On one hand, there’s the assumption that primitive Christians abandoned the Sabbath in the 1st century, establishing Sunday – “the Lord’s day” – as the weekly day of worship.
On the other side of the argument is the assumption that Christians observed the seventh day as holy until Emperor Constantine changed the Sabbath with his Sunday law of 321 AD
Separating these two views of history is actual data that can be studied, interpreted, and resolved into a picture of what really happened. It’s in the form of documents from the early Christian era. Today, historians value them as authentic windows into the past.
Most people who assume that the Sabbath was abandoned early on are probably unfamiliar with Sozomen, a Christian historian who was born around 400 AD near Gaza in Palestine. He writes, “The people of Constantinople, and almost everywhere, assemble together on the Sabbath, as well as on the first day of the week, which custom is never observed at Rome or at Alexandria” (Sozomen, Ecclesiastical History, Book 7, Chapter 19)
Socrates Scholasticus is another church historian who wrote in the early part of the fifth century. His observation is similar to Sozomen’s. “For although almost all churches throughout the world celebrate the sacred mysteries on the sabbath of every week, yet the Christians of Alexandria and at Rome, on account of some ancient tradition, have ceased to do this. The Egyptians in the neighborhood of Alexandria, and the inhabitants of Thebaïs, hold their religious assemblies on the sabbath….” (Socrates Scholasticus, Church History, Book 5, Chapter 22).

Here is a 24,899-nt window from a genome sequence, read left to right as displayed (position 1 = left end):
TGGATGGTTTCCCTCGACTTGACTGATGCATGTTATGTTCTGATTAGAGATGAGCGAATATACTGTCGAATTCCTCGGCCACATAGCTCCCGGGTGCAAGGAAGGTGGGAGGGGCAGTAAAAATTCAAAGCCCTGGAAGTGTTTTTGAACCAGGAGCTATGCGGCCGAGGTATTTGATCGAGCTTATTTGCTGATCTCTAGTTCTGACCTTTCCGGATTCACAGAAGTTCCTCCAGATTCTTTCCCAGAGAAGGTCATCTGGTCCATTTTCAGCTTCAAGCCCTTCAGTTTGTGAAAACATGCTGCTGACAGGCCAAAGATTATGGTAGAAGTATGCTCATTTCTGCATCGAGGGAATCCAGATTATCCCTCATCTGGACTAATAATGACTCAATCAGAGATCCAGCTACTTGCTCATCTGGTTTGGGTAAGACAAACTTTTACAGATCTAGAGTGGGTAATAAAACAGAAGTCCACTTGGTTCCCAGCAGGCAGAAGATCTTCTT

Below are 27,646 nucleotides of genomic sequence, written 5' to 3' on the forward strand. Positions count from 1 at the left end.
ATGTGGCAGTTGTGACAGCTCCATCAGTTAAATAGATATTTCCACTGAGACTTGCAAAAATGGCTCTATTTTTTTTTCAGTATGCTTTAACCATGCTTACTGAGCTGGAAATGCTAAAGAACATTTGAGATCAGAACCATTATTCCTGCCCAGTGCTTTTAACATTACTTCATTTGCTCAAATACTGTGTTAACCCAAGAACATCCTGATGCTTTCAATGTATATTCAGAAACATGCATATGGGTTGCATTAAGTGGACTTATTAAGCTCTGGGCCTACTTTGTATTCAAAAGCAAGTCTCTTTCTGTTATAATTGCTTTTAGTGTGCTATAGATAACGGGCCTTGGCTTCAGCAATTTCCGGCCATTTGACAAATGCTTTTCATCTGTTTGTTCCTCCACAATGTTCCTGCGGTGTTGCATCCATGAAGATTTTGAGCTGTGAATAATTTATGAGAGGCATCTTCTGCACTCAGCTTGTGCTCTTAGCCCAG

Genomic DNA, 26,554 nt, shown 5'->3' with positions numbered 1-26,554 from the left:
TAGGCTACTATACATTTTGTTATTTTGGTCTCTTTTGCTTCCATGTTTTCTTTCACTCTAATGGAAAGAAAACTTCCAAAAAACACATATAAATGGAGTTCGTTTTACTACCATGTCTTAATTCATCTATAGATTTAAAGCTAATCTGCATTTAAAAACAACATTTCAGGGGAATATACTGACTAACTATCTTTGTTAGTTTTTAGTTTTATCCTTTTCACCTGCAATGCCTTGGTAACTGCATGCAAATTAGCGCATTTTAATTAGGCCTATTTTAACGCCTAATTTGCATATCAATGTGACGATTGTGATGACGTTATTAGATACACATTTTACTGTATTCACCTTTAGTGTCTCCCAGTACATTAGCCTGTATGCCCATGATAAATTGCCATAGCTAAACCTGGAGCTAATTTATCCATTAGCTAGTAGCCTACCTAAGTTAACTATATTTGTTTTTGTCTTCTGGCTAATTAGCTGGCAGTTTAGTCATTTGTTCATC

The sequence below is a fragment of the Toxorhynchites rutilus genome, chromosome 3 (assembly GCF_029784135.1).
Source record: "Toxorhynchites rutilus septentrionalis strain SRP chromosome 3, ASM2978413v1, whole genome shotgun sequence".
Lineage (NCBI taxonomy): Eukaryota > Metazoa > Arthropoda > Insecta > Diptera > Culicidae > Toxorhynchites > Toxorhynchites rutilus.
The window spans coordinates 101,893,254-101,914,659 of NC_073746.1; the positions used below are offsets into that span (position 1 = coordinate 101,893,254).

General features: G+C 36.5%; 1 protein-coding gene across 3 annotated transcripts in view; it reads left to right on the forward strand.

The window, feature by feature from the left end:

[The works of these two historians are available online at www.newadvent.org, a wonderful site offering a treasure of ancient documents, a complete Catholic Encyclopedia, and other material of particular interest to Roman Catholics.]
The historical data shows that Sabbath observance persisted at least into the fifth century. We’ll look at other evidence in future posts.
What about Constantine and the so-called “change of the Sabbath?” Did he do it? Well, there is no doubt about his Sunday law. But there also no doubt that many Christians were already observing Sunday.
The Epistle of Barnabas was probably written in Alexandria during the first half of the 2nd century. The author is unknown. It includes an extended argument against Jewish practices and targets the Sabbath specifically. Sabbath is replaced by another day.
“Wherefore also we keep the eighth day for rejoicing, in the which also Jesus rose from the dead, and having been manifested ascended into the heavens.” (Barnabas 15:9) The eighth day idea is found in other anti-Sabbath writings of the era.
In addition to the Epistle of Barnabas we have the work of Justin Martyr as evidence of early Christian Sunday observance. He wrote this in Rome around 150 AD:
“But Sunday is the day on which we all hold our common assembly, because it is the first day on which God, having wrought a change in the darkness and matter, made the world; and Jesus Christ our Saviour on the same day rose from the dead.” (Justin Martyr, 1st Apology, Chapter 67)
Barnabas and Justin Martyr are not alone as witnesses to Sunday observance among early Christians. We also find plenty of evidence that many believers observed both days. We’ll look into that in a future post.
My point: There’s no need for false assumptions when data is available.
Well then, what about opinions? We all entitled to our own, aren’t we? Sure. But are we entitled to our own facts?